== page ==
Comparison of Contact Allergens in Bar Soaps and Liquid Body Washes

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To the Editor:
Allergic contact dermatitis (ACD) describes a delayed classic T-cell–mediated (type IV) hypersensitivity immune response to external substances that contact the skin. This often manifests as pruritus, erythema, and vesiculation that may progress to lichenification, xerosis, and fissuring.1 Identification and avoidance of specific allergens are key to adequate management and care.1 Although previous studies have investigated the presence of numerous contact allergens in cleansing products,2 limited research on the contact allergens of specific formulations of cleansing products currently exists. We aim to identify the difference between the number and types of contact allergens found in bar soaps versus liquid body washes.
We examined the top 50 bar soaps and 50 body washes listed on, sorting by “relevance” and filtering by “avg. customer review 4 stars and up” on October 6, 2016. Ingredient lists were almost entirely obtained from, but a few were collected from,, and specific product Web sites. Allergens were selected from the American Contact Dermatitis Society core allergen series,3 with the expertise of a coauthor. χ2 and Fisher exact tests were used to compare allergens in bar soaps versus body washes.
Liquid body washes had far more preservative and surfactant allergens compared with bar soaps (P < 0.001, Table 1). No differences in fragrances existed between bar soaps and body washes.
Of the preservatives studied, methylisothiazolinone, quaternium-15, sodium benzoate, methylchloroisothiazolinone/methylisothiazolinone, DMDM hydantoin, phenoxyethanol, and iodopropynyl butylcarbamate were particularly prevalent in body washes compared with bar soaps. Of the surfactants studied, cocamidopropyl betaine and alkyl glucosides were ubiquitous in body washes and rarely seen in bar soaps. Polyethylene glycol was found in 38% of body washes but only in 8% of bar soaps (Table 1).
A number of the most common contact allergens identified by the American Contact Dermatitis Society have been identified in soaps and cleansers3; however, studies investigating these allergens in bar soaps and body washes are limited. Our study revealed a significantly higher number of preservative and surfactant allergens in body washes versus bar soaps.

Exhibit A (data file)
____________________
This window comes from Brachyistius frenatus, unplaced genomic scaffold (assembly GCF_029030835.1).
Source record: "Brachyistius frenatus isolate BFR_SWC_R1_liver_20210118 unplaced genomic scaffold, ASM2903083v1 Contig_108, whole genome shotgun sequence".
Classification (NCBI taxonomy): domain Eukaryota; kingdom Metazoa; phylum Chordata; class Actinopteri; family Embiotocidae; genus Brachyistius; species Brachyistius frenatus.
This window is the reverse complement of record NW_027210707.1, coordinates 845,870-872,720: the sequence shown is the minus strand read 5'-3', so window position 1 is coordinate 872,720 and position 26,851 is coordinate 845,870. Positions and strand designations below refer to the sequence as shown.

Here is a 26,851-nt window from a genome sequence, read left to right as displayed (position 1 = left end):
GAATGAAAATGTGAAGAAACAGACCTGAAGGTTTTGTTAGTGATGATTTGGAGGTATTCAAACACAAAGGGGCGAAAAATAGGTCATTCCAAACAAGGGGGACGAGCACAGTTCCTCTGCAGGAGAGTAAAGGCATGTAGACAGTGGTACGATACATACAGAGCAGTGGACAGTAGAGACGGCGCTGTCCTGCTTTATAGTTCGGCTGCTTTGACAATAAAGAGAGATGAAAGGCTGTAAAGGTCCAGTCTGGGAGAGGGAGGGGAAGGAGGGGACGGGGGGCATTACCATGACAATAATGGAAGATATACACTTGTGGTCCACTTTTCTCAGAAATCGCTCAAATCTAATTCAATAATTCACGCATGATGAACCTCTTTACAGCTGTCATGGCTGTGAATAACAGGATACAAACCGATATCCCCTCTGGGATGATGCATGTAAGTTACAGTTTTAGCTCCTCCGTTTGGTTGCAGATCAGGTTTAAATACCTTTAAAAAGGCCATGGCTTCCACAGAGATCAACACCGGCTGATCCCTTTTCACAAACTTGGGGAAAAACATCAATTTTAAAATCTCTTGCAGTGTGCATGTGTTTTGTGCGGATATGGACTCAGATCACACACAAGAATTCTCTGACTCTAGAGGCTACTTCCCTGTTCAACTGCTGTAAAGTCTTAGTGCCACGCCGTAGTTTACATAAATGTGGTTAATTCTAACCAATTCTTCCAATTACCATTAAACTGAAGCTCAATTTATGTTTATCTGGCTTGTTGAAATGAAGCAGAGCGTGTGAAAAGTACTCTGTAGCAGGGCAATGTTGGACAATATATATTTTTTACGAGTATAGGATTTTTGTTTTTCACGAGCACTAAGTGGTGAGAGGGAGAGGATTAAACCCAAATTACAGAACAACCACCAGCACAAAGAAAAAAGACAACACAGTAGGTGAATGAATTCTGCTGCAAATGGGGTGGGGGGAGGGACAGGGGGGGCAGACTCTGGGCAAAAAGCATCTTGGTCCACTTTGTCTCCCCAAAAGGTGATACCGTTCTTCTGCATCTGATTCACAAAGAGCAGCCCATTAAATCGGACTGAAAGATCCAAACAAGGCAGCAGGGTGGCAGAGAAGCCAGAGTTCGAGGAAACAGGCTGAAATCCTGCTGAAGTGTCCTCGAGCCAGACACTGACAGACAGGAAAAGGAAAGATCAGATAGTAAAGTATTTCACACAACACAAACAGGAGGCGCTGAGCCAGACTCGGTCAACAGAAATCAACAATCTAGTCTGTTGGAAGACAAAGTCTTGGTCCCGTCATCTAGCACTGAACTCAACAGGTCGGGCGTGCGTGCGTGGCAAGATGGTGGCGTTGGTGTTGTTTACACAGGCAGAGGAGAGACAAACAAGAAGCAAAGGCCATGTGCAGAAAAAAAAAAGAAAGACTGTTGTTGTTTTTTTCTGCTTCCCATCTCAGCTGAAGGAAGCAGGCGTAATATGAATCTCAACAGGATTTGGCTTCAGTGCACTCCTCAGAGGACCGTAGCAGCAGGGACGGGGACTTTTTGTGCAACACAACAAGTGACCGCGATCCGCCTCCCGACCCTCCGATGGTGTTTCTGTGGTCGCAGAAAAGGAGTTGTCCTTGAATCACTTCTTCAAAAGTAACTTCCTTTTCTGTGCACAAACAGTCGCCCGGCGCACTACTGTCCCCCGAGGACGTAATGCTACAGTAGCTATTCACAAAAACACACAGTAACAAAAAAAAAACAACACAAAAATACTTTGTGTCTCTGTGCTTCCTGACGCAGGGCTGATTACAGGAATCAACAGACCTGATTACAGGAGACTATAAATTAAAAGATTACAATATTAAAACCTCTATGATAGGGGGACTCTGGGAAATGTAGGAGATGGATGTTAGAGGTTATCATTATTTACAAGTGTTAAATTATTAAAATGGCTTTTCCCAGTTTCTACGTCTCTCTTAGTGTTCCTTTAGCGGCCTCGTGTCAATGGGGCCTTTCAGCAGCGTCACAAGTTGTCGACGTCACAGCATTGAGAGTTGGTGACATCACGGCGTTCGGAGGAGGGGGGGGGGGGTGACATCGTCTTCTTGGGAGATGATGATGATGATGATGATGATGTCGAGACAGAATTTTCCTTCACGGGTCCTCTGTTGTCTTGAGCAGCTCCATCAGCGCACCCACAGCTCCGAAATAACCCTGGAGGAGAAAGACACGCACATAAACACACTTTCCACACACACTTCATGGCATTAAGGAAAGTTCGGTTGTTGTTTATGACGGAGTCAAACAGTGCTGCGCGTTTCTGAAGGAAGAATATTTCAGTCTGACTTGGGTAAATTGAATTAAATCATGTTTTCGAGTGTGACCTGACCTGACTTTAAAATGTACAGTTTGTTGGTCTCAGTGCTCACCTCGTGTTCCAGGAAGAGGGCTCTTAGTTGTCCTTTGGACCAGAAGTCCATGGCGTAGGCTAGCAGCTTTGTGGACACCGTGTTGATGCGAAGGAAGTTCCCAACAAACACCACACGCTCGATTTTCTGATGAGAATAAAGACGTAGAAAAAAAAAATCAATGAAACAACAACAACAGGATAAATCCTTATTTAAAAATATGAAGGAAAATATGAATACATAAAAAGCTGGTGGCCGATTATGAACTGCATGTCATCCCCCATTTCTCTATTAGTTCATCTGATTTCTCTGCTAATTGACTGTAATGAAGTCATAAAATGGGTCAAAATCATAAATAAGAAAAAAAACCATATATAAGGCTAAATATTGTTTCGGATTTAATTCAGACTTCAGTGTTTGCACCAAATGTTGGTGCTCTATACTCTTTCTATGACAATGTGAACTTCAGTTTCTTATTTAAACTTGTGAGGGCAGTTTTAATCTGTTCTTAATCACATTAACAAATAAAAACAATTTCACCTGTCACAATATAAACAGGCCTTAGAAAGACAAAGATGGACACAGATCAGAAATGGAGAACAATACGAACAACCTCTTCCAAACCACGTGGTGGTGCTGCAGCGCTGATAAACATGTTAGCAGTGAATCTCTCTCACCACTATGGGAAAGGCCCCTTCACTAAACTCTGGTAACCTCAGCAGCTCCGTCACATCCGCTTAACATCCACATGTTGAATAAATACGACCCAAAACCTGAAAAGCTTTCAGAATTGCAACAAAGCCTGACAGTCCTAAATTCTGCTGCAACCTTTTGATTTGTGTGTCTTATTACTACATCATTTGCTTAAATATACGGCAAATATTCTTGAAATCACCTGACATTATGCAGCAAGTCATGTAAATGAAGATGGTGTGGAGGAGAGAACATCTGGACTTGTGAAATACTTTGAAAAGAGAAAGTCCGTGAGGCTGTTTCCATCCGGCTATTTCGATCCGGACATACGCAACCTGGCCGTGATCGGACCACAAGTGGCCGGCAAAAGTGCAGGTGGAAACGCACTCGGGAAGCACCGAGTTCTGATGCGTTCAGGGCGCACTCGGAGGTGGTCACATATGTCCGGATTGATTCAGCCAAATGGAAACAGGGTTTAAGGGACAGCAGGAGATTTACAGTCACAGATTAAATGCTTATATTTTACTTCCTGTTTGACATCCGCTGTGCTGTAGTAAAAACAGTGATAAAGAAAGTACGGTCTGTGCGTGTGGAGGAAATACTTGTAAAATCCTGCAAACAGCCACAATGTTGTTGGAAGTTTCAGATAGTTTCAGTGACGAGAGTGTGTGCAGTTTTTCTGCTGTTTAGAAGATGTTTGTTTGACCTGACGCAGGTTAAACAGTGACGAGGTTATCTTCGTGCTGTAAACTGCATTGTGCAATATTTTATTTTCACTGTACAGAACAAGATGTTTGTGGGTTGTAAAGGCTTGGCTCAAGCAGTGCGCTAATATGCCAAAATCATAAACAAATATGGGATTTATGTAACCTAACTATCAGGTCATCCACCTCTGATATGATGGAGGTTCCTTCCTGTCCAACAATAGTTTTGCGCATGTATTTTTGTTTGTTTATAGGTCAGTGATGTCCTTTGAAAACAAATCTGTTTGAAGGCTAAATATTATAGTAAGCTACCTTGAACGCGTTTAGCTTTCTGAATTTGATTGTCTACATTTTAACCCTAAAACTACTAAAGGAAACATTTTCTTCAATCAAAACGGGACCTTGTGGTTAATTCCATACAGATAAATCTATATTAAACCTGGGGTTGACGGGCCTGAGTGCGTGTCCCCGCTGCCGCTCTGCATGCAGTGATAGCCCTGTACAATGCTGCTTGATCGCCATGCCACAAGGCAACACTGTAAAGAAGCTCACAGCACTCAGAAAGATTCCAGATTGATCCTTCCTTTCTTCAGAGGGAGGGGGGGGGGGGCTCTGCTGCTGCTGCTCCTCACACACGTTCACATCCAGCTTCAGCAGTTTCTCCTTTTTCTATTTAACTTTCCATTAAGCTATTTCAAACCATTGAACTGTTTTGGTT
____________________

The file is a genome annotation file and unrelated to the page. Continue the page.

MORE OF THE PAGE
In recent years, bar soap sales have fallen by 2.2% despite a 2.7% rise in overall bath and shower product sales. Consumers younger than 65 years are primarily responsible. For example, only one third of consumers aged 25 to 34 years are willing to wash their face with bar soap compared with 60% of those older than 65 years.4 Potential explanations for this include the perceived inconvenience of storing bar soaps and the perceived uncleanliness of using them. However, in a study of 16 participants who washed their hands with bar soaps inoculated with gram-negative bacteria, none of the participants had detectable levels of bacterium on their hands after washing.5
Limitations include an inability to specify fragrances in all products because product labels are not required to report specific fragrance compounds. Second, ingredients obtained from retailers such as may be subject to error, although we limited this risk by cross-checking ingredient lists found on other Web sites.
Because ACD often creates a treatment challenge, health care providers will benefit from an improved understanding of potential ingredients in products commonly associated with the condition. The use of bar soaps instead of body washes may alleviate symptoms and improve quality of life in some patients with ACD.

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